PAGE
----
John Rice with hosts Tonya Francisco and Amy Rutledge.

We’re all entitled to 15 minutes of fame but I’ll settle for five. On Jan. 27, I was interviewed by Tonya Francisco and Amy Rutledge on their Daytime Chicago show (on WGN). During the five-minute segment, we discussed Edmonia Lewis and my book The Ghost of Cleopatra: Edmonia Lewis and Her Lost Masterpiece. The masterpiece was her statue, “The Death of Cleopatra,” which languished in Forest Park for over 70 years.

My TV appearance came about thanks to a phone call from my sister, Julie Reyes, who watches Daytime Chicago religiously. On their Jan. 24 show, Tonya and Amy discussed the commemorative stamp honoring Edmonia Lewis. They admitted to not knowing much about the sculptor. Julie suggested I contact WGN-TV immediately.

I sent an email and left a voicemail for Tonya and she called me a half-hour later. We had a pleasant talk about Edmonia, and she invited me to be on their show. Tonya sent me a Booking Sheet that specified where and when I should go for the live show. It also specified what I should wear. Based on the instructions, I did not wear my long necklace and applied more makeup than usual.

I also had to list five talking points on the Booking Sheet and supply a visual for each. As you can imagine, my visuals provided free publicity for the Edmonia stamp, the Forest Park Review and my book. On my way to WGN Studios, I traveled down honorary streets bearing the names of Bob Bell (Bozo) and Frazier Thomas (Garfield Goose). They reminded me that I’ve been watching and listening to WGN my entire life.

When I arrived, an assistant led me to the Green Room. A mother and daughter were already sitting there, going on the show after me. Aicha Sharif and her 7½-year-old daughter, Cyrine, were going to talk about their involvement with Rocket Club Academy, an after-school program that teaches kids entrepreneurship and cutting-edge technology.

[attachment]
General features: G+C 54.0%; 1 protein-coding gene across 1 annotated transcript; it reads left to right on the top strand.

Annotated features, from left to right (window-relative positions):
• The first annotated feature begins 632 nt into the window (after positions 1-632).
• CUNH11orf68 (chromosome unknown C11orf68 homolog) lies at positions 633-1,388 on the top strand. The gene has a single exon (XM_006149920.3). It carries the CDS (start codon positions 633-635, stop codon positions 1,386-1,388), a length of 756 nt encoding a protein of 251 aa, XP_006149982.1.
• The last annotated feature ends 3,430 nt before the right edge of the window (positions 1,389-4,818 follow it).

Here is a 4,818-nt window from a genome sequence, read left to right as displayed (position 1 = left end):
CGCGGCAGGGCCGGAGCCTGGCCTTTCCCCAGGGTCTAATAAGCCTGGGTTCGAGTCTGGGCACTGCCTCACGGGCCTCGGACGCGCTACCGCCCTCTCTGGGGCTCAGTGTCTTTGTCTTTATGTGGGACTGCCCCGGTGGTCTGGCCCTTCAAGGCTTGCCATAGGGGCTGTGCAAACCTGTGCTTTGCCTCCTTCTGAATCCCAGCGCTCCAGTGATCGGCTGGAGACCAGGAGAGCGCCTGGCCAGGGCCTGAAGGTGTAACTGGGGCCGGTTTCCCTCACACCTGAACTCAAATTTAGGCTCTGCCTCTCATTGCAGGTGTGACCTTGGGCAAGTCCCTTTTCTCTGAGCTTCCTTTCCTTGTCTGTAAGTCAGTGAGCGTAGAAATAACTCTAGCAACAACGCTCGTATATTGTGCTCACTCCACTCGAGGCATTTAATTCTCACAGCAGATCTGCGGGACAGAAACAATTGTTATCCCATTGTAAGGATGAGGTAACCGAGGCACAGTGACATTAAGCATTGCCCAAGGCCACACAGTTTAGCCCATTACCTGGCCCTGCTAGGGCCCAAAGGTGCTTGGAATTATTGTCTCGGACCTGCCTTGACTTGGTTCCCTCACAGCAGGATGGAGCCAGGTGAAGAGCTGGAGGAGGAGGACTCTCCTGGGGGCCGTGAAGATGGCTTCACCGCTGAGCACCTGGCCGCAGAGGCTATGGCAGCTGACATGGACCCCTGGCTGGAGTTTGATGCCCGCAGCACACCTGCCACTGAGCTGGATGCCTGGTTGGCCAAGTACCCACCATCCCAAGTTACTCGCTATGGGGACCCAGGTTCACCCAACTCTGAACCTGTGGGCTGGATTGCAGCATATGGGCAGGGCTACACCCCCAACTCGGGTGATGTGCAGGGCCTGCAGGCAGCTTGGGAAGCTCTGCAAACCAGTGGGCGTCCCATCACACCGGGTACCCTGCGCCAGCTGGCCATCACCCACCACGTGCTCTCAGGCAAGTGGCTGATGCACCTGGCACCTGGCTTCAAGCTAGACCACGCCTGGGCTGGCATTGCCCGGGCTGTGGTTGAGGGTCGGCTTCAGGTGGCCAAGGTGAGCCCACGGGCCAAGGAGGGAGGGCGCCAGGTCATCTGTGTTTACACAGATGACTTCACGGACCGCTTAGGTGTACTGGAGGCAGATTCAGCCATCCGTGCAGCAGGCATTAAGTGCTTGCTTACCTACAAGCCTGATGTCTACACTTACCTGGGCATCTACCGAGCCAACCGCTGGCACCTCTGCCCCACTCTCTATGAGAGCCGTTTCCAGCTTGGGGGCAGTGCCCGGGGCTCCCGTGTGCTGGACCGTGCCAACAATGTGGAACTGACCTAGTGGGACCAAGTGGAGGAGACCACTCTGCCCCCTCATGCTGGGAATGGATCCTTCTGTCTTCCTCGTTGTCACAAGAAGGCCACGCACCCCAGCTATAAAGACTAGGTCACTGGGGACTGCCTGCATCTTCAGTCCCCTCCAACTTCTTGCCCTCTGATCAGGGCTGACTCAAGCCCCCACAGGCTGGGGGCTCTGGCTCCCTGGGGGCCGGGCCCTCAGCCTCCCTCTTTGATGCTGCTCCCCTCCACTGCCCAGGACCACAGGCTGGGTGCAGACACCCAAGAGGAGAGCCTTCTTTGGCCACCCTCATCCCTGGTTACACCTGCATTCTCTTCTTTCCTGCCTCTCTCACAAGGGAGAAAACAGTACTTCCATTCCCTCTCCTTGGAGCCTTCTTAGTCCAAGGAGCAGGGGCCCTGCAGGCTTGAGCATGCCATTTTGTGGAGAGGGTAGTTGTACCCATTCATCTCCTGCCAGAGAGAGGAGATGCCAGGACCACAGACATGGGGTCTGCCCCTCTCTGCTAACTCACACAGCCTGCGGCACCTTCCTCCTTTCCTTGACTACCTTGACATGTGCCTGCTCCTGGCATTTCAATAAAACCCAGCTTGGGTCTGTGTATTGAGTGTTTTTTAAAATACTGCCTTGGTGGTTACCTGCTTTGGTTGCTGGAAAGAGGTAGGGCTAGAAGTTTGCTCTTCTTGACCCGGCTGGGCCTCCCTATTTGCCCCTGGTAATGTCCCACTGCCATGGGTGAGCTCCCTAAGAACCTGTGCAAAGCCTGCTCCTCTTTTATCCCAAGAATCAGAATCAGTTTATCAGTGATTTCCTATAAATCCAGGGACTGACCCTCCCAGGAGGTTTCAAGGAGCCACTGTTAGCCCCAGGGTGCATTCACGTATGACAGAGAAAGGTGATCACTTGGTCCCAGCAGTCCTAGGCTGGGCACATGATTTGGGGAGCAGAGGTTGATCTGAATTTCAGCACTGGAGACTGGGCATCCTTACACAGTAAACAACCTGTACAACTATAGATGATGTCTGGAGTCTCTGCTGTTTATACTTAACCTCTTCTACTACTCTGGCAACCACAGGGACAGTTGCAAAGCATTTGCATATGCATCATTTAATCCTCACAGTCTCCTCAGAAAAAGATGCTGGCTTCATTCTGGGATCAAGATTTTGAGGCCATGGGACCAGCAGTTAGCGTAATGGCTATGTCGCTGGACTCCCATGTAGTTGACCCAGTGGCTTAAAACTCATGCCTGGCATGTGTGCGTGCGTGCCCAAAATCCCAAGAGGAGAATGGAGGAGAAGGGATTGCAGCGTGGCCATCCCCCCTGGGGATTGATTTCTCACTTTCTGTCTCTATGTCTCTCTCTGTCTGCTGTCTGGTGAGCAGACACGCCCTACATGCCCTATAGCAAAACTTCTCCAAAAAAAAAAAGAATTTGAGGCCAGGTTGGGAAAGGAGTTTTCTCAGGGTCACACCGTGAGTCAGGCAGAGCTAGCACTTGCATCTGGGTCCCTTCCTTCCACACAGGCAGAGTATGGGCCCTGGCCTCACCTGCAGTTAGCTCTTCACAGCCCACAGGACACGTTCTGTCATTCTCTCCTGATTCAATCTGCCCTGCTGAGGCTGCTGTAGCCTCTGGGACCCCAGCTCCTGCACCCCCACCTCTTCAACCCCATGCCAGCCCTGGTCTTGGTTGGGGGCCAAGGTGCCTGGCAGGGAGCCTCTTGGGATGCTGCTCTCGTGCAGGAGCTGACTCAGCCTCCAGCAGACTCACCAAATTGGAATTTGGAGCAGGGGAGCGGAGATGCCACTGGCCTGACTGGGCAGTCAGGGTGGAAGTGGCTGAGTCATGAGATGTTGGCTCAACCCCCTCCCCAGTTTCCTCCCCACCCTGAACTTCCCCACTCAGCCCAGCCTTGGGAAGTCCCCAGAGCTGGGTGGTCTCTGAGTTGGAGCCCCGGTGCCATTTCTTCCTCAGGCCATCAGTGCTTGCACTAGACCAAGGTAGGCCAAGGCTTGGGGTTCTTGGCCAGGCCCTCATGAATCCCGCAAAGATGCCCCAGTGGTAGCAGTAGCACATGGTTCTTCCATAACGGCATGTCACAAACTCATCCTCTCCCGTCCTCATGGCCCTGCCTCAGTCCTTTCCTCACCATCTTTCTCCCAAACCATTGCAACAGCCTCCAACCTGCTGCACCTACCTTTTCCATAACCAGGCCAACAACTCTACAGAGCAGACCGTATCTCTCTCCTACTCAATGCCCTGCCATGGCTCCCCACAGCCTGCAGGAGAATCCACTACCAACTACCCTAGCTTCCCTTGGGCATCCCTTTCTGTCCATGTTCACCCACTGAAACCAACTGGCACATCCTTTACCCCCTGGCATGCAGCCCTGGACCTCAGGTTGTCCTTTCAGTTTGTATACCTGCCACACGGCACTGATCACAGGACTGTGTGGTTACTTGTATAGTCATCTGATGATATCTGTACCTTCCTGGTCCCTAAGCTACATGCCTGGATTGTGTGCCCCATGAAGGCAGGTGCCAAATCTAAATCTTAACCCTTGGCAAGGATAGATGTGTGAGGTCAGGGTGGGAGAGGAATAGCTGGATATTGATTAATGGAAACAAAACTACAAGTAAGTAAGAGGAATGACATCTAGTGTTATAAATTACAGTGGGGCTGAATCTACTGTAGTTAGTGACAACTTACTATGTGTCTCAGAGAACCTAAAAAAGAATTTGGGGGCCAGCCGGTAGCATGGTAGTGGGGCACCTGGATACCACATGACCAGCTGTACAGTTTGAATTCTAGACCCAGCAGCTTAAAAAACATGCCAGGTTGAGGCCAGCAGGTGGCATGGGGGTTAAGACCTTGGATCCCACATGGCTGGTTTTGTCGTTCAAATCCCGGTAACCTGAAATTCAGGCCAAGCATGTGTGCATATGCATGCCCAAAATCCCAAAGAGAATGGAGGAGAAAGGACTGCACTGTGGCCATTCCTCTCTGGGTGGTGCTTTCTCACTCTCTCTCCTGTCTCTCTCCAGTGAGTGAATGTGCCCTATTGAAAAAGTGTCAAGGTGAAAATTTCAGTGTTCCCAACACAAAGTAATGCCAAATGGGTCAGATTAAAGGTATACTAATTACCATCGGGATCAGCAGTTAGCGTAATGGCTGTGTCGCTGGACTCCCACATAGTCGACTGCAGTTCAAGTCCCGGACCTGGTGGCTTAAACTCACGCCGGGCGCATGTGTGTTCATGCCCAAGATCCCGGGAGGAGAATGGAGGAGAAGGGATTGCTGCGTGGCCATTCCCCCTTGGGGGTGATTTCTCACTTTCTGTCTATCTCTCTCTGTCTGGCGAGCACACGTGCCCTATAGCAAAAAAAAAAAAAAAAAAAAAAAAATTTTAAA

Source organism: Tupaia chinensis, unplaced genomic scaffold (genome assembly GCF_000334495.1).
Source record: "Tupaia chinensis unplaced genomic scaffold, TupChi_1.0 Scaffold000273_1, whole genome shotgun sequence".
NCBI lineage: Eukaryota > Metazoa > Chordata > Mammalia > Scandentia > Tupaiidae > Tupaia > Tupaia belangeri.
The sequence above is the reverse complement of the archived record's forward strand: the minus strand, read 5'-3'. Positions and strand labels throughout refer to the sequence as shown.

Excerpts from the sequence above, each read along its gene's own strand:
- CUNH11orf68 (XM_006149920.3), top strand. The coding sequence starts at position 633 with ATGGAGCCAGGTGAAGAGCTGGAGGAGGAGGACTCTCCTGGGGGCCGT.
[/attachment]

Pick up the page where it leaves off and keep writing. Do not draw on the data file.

I showed them my book and talked about Edmonia and her statue. Cyrine suddenly took out her laptop and started writing her own children’s book. It’s titled, The Pug Who Thought He Was a Goose. Cyrine completed the first chapter and read it to us. It was brilliant and funny about a dog who thinks he can fly but falls flat on his face.

I was hoping not to fall flat on my face during the interview. Tonya and Amy were warm and welcoming before we went on the air. I was completely relaxed and vowed not to over-answer their questions. I didn’t know what they were going to ask and over-answered Tonya’s first question. After that, I gave brief relevant responses.

They were intrigued by Edmonia’s incredible story and curious about my book. They were impressed that I had a role in the Smithsonian Institute’s rescue and restoration of the statue. That I was a character in my own book. We had a few laughs and the interview went smoothly. A friend later told me I didn’t say “uh” or “um” and there were no “you knows” or “I means.”

After my segment, I watched the interview with Aicha and Cyrine. Cyrine was confident and well-spoken as she talked about a company she recently started. Then Aicha mentioned meeting me in the Green Room and talking about my book. This conversation inspired Cyrine to start writing her book. Cyrine even told them the title of her book. And I thought I was the only author appearing on the show to shamelessly plug their book!

John Rice is a columnist/novelist who has seen his family thrive in Forest Park. He has published two books set in the village: The Ghost of Cleopatra and The Doll with the Sad Face.